1. DISEASE CHARACTERISTICS
1.1 Name of the disease (synonyms)
Wolf–Hirschhorn syndrome (4p- syndrome, monosomy 4p. Includes Pitt–Rogers–Danks syndrome).
1.2 OMIM# of the disease
1.3 Name of the analysed genes or DNA/chromosome segments
1.4 OMIM# of the gene(s)
1.5 Mutational spectrum
1.6 Analytical methods
1.7 Analytical validation
1.8 Estimated frequency of the disease (incidence at birth (‘birth prevalence’) or population prevalence)
1:50 000 births with a 2:1 female/male ratio.
1.9 If applicable, prevalence in the ethnic group of investigated person
1.10 Diagnostic setting
2. TEST CHARACTERISTICS
2.1 Analytical sensitivity (proportion of positive tests if the genotype is present)
The technology utilized for testing should be designed to detect deletion of the critical region for WHS, which includes at least portions of the LETM1 and WHSC1 genes. Therefore, either fluorescence in situ hybridization (FISH) with a probe covering this region or genomic microarray with coverage of this region should yield greater than 99% clinical sensitivity. Standard chromosome studies may not identify microdeletions of this region and would be predicated to have only a 50–60% clinical and analytical sensitivity. Also, as unbalanced translocations are frequently identified in this syndrome, genomic microarray or FISH with the subtelomeric probes should be considered to identify any concurrent duplications with the 4p deletion.
As the phenotype and genotype are interrelated for the diagnosis, then the analytical and clinical sensitivity and specificity should all be greater than 99% if the appropriate testing technology is utilized.
2.2 Analytical specificity (proportion of negative tests if the genotype is not present)
2.3 Clinical sensitivity (proportion of positive tests if the disease is present)
The clinical sensitivity can be dependent on variable factors such as age or family history. In such cases a general statement should be given, even if a quantification can only be made case by case.
2.4 Clinical specificity (proportion of negative tests if the disease is not present)
The clinical specificity can be dependent on variable factors such as age or family history. In such cases a general statement should be given, even if a quantification can only be made case by case.
2.5 Positive clinical predictive value (lifetime risk to develop the disease if the test is positive)
2.6 Negative clinical predictive value (probability of not developing the disease if the test is negative)
Assume an increased risk based on family history for a non-affected person. Allelic and locus heterogeneity may need to be considered.
Index case in that family had been tested:
Index case in that family had not been tested:
3. CLINICAL UTILITY
3.1 (Differential) diagnosis: The tested person is clinically ffected
(To be answered if in 1.10 ‘A’ was marked)
3.1.1 Can a diagnosis be made other than through a genetic test?
3.1.2 Describe the burden of alternative diagnostic methods to the patient
3.1.3 How is the cost effectiveness of alternative diagnostic methods to be judged?
3.1.4 Will disease management be influenced by the result of a genetic test?
3.2 Predictive Setting: The tested person is clinically unaffected but carries an increased risk based on family history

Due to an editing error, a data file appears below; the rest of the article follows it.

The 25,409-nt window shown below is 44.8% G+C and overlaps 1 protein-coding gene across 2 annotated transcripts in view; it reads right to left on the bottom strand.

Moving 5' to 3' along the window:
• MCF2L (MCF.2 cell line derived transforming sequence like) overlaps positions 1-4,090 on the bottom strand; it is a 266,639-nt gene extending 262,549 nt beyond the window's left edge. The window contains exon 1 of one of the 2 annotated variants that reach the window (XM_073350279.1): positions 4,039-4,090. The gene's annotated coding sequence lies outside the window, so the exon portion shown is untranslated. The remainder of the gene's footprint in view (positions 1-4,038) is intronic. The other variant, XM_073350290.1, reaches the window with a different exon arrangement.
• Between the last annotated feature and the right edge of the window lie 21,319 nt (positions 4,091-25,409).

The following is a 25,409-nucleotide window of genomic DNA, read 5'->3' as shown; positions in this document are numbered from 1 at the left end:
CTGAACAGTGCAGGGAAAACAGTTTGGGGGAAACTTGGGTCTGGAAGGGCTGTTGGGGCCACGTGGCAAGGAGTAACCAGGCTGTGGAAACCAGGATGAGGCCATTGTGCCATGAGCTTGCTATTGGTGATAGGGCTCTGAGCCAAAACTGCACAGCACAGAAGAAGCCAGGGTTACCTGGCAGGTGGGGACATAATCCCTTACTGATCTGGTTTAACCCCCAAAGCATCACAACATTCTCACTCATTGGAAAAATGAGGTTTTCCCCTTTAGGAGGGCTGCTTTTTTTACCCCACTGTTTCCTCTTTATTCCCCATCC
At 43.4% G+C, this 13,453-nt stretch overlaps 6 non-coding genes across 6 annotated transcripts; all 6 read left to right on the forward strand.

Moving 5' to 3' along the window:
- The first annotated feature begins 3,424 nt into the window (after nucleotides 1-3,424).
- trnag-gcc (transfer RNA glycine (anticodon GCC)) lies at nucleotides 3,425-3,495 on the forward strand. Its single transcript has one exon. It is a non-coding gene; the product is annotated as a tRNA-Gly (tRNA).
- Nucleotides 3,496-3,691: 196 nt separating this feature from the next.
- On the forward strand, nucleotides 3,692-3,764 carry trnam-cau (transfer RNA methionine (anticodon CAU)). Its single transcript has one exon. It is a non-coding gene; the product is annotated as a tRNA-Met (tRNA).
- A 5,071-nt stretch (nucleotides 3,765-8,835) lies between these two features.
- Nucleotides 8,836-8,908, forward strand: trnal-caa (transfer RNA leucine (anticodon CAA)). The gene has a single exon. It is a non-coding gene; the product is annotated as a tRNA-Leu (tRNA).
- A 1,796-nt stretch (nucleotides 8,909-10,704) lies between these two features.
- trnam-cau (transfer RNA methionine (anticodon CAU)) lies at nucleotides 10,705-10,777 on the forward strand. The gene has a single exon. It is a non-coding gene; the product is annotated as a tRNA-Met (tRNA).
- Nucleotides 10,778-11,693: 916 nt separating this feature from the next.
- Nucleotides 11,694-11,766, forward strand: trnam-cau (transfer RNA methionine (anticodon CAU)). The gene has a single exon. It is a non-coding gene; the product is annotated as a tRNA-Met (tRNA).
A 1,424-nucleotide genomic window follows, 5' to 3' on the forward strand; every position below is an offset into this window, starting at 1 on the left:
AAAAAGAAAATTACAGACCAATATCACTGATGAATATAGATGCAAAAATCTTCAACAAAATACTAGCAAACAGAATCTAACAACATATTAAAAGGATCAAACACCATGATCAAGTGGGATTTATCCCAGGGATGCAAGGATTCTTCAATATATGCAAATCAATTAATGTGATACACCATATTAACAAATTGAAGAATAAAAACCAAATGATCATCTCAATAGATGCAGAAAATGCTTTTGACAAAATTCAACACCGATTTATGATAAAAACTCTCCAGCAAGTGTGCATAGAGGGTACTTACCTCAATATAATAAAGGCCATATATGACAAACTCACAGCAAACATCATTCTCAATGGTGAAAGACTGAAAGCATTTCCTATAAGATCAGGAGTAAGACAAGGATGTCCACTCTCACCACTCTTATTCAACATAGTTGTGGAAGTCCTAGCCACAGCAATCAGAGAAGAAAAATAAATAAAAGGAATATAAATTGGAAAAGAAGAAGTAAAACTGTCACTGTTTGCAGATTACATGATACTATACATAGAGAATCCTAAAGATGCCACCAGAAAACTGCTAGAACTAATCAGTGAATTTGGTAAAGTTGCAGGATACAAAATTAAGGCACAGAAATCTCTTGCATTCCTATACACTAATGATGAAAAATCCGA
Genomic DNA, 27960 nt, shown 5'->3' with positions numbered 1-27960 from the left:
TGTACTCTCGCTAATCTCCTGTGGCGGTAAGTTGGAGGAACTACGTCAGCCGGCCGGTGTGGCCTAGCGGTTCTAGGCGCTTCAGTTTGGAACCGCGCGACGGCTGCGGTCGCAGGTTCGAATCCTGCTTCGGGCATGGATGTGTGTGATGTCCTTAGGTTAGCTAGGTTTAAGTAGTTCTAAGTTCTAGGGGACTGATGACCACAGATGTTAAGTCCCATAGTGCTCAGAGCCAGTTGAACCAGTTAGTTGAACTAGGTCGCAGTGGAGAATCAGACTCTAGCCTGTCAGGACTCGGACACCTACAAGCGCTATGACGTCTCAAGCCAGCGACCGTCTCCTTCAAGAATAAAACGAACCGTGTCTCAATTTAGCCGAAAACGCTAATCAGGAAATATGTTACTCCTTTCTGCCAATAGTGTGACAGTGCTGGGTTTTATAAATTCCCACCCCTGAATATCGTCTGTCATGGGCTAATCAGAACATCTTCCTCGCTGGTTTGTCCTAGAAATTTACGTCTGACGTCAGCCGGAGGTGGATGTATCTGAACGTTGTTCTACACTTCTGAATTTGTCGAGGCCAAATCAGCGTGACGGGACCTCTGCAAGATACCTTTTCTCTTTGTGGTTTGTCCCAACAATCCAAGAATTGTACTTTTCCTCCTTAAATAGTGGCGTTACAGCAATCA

(To be answered if in 1.10 ‘B’ was marked)
3.2.1 Will the result of a genetic test influence lifestyle and prevention?
If the test result is positive (please describe):
If the test result is negative (please describe):
3.2.2 Which options in view of lifestyle and prevention does a person at-risk have if no genetic test has been done (please describe)?
3.3 Genetic risk assessment in family members of a diseased person
(To be answered if in 1.10 ‘C’ was marked)
Risk to family members depends on the mechanism of origin of the deletion. If the deletion is a simple deletion and the parents are phenotypically normal, they are very unlikely to carry a deletion. If the deletion is part of an unbalanced translocation, then there is a significant risk (greater than 50%) that either parent would carry a balanced version of the translocation.
3.3.1 Does the result of a genetic test resolve the genetic situation in that family?
Yes, as it will likely determine the aetiology of the disease and the recurrence risk.
3.3.2 Can a genetic test in the index patient save genetic or other tests in family members?
It will likely result in more genetic testing within other family members if an unbalanced translocation is identified.
3.3.3 Does a positive genetic test result in the index patient enable a predictive test in a family member?
For certain types of genetic results (eg, unbalanced translocation) this would increase the likelihood of an abnormal genetic test in either parent
3.4 Prenatal diagnosis
(To be answered if in 1.10 ‘D’ was marked)
Prenatal testing is available to families in which one parent is known to be a carrier of a chromosome rearrangement.
3.4.1 Does a positive genetic test result in the index patient enable a prenatal diagnostic?
4. IF APPLICABLE, FURTHER CONSEQUENCES OF TESTING
Please assume that the result of a genetic test has no immediate medical consequences. Is there any evidence that a genetic test is nevertheless useful for the patient or his/her relatives? (Please describe)
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This work was supported by EuroGentest, an EU-FP6-supported NoE, contract number 512148 (EuroGentest Unit 3: ‘Clinical genetics, community genetics and public health’, Workpackage 3.2).
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Battaglia, A., South, S. & Carey, J. Clinical utility gene card for: Wolf–Hirschhorn (4p-) syndrome. Eur J Hum Genet 19, 492 (2011). https://doi.org/10.1038/ejhg.2010.186